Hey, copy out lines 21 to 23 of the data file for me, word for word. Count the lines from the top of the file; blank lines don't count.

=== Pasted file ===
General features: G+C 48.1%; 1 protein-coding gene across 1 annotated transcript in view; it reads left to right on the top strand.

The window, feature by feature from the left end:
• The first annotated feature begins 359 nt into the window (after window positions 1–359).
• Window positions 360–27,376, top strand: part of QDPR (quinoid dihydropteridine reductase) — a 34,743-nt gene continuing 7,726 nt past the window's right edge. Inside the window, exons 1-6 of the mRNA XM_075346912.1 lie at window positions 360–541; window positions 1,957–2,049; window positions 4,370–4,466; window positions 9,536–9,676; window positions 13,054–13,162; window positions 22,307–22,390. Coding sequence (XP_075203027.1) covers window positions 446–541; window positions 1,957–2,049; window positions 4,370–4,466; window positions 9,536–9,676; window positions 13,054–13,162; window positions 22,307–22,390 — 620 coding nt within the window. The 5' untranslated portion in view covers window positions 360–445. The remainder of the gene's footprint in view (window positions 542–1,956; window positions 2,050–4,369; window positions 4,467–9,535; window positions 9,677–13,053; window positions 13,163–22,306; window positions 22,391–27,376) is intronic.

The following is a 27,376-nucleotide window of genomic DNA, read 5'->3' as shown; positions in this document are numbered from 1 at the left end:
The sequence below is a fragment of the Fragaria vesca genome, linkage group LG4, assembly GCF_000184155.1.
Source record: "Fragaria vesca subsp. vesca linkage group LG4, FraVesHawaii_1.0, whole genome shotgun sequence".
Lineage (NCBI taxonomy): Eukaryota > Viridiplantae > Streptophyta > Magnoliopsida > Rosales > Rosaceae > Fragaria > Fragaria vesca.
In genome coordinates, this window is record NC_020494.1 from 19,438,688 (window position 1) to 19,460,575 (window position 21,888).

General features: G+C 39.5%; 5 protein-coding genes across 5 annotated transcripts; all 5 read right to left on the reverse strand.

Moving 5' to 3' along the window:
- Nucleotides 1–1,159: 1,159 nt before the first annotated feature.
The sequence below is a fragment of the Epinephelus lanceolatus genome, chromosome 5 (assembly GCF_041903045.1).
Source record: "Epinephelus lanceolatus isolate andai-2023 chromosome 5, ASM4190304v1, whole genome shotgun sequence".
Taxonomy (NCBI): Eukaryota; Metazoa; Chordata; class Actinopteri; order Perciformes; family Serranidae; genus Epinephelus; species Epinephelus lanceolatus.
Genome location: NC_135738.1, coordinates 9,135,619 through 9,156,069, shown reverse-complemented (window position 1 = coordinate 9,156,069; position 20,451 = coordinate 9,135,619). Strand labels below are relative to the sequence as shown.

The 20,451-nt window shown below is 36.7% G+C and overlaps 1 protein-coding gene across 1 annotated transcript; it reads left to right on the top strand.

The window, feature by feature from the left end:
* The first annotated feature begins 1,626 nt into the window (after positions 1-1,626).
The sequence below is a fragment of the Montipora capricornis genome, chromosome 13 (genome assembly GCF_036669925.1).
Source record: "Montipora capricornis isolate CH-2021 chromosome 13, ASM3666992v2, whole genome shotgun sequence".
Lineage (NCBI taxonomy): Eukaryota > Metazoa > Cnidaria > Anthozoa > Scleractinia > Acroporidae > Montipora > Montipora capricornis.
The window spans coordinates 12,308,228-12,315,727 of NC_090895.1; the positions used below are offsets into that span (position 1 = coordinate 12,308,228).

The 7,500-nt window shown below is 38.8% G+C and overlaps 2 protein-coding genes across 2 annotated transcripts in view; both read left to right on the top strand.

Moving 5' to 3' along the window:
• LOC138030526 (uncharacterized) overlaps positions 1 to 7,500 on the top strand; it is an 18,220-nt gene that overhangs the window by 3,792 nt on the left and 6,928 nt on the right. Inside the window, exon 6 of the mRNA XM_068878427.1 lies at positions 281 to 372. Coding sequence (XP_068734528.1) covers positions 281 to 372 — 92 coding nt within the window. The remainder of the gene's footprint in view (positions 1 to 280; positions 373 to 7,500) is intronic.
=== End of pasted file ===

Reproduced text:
Source record: "Montipora capricornis isolate CH-2021 chromosome 13, ASM3666992v2, whole genome shotgun sequence".
Lineage (NCBI taxonomy): Eukaryota > Metazoa > Cnidaria > Anthozoa > Scleractinia > Acroporidae > Montipora > Montipora capricornis.
The window spans coordinates 12,308,228-12,315,727 of NC_090895.1; the positions used below are offsets into that span (position 1 = coordinate 12,308,228).